The concept of "Alexa everywhere" isn't so far-fetched.
When you consider that just this past month Amazon founder Jeff Bezos became the third richest person in the world with a net worth of $84 billion, it's also quite possible to fund Alexa even more--to make the bot more powerful and much, much smarter.
The widely-used voice assistant on the Amazon Echo speaker is now used by more than 10 million people. You can control the temperature in your house, start a car in your garage, and turn on the lights...all by voice. Yet, lurking inside the speaker is a highly connected robotic aid, one that can answer questions, tell you baseball scores, and open your garage door. It's a robot, one that will only get smarter, more prevalent, and (more important than anything) something we trust...maybe a little too much.
If that sounds a little scary, you're right.
If it sounds a little like a robot army, you're also on the right track.
I have three different Amazon speakers in my house.There's one in my living room, one by my bed, and one in the kitchen. For me, Alexa is already everywhere.
If Alexa is embedded into everyday appliances--say, your refrigerator, a drone you control by voice, a bike lock, your automated lawn-mower, or maybe your own synapses--it could form into a vast artificial intelligence network unlike anything we have ever seen.
"Alexa, how much milk do we have?"
"Alexa, take a picture of my entire neighborhood from the drone."
"Alexa, open my bike lock."
"Alexa, mow the lawn."
"Alexa, what is my current blood sugar level?"
These ideas are not far-fetched at all. There could be 100 robots in my house, all powered by Amazon. And Bezos could easily fund this expansion.
It's one thing when the Alexa controls my house, which is becoming increasingly likely. It's another when Alexa controls everything in my life.
Imagine how this will work. Alexa will know more about my home, my car, my workplace, my family, and my dental records than any living person. Chuck Klosterman noted in his book about the future that the internet could make it possible someday for us to not have to remember anything. We'd hand the memory keys to a sentient bot. Oops.
If you think the idea of a robot army that could turn against us someday is ridiculous, I have two things to say. One is: You're right. It is. The other is: What if the ridiculous was possible? What if a slight coding error in a robot was all it took? What if an incredibly pervasive robot platform like Alexa could be used in a nefarious way?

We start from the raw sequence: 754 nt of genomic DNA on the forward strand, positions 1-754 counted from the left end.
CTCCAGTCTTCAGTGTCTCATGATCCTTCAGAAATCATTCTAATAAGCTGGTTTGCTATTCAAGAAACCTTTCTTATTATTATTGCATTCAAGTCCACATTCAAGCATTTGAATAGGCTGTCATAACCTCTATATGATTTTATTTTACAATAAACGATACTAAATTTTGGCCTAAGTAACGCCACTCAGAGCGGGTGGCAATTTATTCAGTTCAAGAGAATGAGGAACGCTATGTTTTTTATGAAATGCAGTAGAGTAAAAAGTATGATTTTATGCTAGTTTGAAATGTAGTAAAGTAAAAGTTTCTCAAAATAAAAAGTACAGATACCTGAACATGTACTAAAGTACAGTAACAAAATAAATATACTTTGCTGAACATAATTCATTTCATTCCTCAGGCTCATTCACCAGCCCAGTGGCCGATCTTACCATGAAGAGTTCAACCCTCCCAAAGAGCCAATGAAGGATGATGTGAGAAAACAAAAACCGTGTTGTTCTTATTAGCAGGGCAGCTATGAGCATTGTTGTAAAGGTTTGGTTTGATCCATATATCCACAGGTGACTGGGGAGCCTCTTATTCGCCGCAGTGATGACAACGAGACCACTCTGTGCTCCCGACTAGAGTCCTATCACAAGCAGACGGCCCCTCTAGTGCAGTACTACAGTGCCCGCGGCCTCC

I've written about this before, but a theorist named Eliezer Yudkowsky once made a really interesting observation. If robots become incredibly common in the medical field, what is stopping them from poisoning us all? A futurist named Jared Ficklin suggested something less morbid but just as frightening--that virtual assistants could slowly kill us by suggesting we eat unhealthy food over a long period of time.
You can take the next step from there: Robots could misdiagnose us, start a house on fire by mistake, tell us to drive off of a bridge, or much worse.
Usually, anyone who mentions the robot apocalypse adds a big asterisk--that robots only do what they are designed to do. That was true 10 or 20 years ago. Today, adaptive intelligence is alive and well. A self-driving car is constantly monitoring every situation, adjusting its own speed, direction, and angle without direct input from the driver. Alexa may be processing voice-based commands using the cloud today, helping you buy a USB cable on Amazon.com, but eventually most of the voicebots like Apple Siri and Google's Assistant will learn from us. They will adapt. They will evolve. That's scary.
Bots who know everything and control everything? Sounds a little precarious.
Mark Batterson, who is not exactly a futurist but does write about thoughtful topics, suggests in his latest book that any living organism must constantly learn faster than the current rate of change or it will die. This also applies to technology. Robots could one day adapt beyond their original specifications, possibly entering self-preservation mode.
Does that mean the end for all of us?
My prediction is that Alexa (or some other highly intelligent bot from Google, Microsoft, or Apple) will know more about us than any living person. This assistant will know what we like to eat, when we get up for breakfast, where we like to hang out after work, and what time we usually go to bed. Alexa will become more than an assistant, too. She will become our clone, learning so much about our preferences and knowledge level that she could fill in for us at a meeting or drive our car home from the car wash.
She will also become smarter than us. And soon.
Now imagine that 200 million people use Alexa in this way. Jeff Bezos and his $84 billion could help make Alexa a pretty compelling avatar. Once we depend on a bot that is incredibly pervasive and super-smart, it could mean we are also at the mercy of that bot.
Do you think it will happen? I'm curious to hear your viewpoint on all of this. It's not a matter of whether the bots will become more common than a house pet and could be potentially abused or even create pandemonium in some way.